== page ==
Friday, 21 January 2011

Facial discrimination: are we all secretly faceist?

Until I saw his photograph I felt a bit sorry for Edward Woollard. The 18 year-old college student, pictured below, was recently sentenced to 32 months imprisonment for throwing a fire extinguisher from the roof of the Tory HQ building, during the protest about university tuition fees.

I doubt he deliberately meant to cause anyone harm. More likely he was caught up in the excitement of the moment and acted not out of malice but extreme stupidity. His actions could have resulted in the death of anyone unlucky enough to be standing directly below, but fortunately the extinguisher landed without causing injury.

Now he faces a prison sentence, which could potentially affect him for the rest of his life, and I did wonder if a custodial sentence really was the best way to deal with the situation or whether he was made a scapegoat by a Government keen to assert its authority?

Anyway, I digress. As I said, I felt sorry for him. That is, until I saw his photograph; then I started to think maybe he had got what he deserved. It was his disconnected glare from those sinister looking eyes that did it; and his unruly curly mullet certainly didn’t help matters. He looked evil.

This got me thinking. What is it about the faces and features of some people that can make one person dislike, fear or suspect another without reason? Is it instinct, a throwback from our days as hunter-gathers, when we needed to decipher friend or foe in a split second? Or maybe we subconsciously pick up on certain ‘looks’ that we deem to be right or wrong, from the millions of images we are exposed to every day in the media? 

Todorov and Oosterhof, scientists at Princeton University, have been researching what it is about people's faces that cause people to fear or trust them and have even come up with a computer programme that allows them to analyse this. Todorov says, "Humans seem to be wired to look to faces to understand the person's intentions... People are always asking themselves, 'Does this person have good or bad intentions?'"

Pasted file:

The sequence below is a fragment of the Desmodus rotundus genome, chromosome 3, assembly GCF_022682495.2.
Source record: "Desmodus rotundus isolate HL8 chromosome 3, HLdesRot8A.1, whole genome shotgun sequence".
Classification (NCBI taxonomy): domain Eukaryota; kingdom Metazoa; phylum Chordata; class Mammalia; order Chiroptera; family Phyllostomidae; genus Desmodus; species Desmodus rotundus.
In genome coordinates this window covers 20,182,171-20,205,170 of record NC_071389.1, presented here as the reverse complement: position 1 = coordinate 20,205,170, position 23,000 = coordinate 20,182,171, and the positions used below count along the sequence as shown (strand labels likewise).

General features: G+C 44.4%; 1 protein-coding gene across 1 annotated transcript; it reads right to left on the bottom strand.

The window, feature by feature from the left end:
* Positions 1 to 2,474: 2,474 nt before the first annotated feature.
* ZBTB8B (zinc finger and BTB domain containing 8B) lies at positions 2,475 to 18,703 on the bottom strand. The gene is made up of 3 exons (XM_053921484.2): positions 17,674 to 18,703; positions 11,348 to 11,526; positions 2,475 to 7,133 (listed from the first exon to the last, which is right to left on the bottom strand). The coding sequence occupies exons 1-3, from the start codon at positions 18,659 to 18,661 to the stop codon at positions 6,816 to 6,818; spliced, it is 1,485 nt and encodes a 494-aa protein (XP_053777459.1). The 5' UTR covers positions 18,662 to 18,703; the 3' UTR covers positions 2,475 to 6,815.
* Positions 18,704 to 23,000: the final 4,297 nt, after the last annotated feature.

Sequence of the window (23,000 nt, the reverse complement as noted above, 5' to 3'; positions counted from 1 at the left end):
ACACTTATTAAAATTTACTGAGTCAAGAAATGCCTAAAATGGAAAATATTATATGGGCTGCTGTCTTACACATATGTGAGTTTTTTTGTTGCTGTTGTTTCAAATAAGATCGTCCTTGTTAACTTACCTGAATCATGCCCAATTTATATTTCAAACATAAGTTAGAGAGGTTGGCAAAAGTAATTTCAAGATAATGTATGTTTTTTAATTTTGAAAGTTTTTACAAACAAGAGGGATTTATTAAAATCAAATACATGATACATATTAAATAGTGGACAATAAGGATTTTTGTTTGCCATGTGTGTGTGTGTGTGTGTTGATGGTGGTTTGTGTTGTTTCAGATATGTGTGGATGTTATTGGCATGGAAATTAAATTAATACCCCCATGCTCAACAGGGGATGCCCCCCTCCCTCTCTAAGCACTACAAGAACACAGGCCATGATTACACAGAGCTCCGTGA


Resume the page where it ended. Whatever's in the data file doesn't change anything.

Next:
Take for example Chris Jeffries, pictured above, the landlord of murdered Joanna Yeates, who was recently brought in by police for questioning. Even without reading the story I took one look at his face and the voice inside my head screamed HE’S GUILTY. I’m sure I wasn’t the only one but as it turns out, he was released without any charge.

Was Maxine Carr, pictured below, really an innocent, naïve victim of Ian Huntley or was there something more sinister at play? Who knows, and maybe we never will, but I know what my gut says and I am convinced it is because of her face why I feel that way.

For me it is the dead-behind-the-eyes look that cause alarm bells to start ringing and a send a shiver running down my spine. 

For Cesare Lombroso, the Italian criminologist, it was hard shifty eyes, high cheekbones, upturned or twisted noses and unusual shaped ears. In his 1876 book ‘The Criminal Man’, Cesare said, “…one has to conclude that while offenders may not look fierce, there is nearly always something strange about their appearance. It can even be said that each type of crime is committed by men with particular physiognomic characteristics.”

That was nearly 140 years ago and Lombroso's work is now considered to be outdated. People may no longer consciously associate shifty eyes with a tendency to commit a crime, but that's not to say we don't make decisions each day based on our reactions to peoples faces. 

If I had never heard of Chris Jeffries or Maxine Carr and they turned up for a job interview, would I give them a job? Or would I subconsciously write them off because of an illogical reaction to their faces? I like to think I am a logical and rational person so would hope not. But can we ever be sure? Are we all secretly faceist, and if so, is there anything we can do about it?

What do you think?

1 comment:

Anonymous said...

I found this by searching for facial discrimination but meant to type in racia discrimination. Anyway interesting article. I don't know who the guy is with the grey hair but I agree he does look evil.

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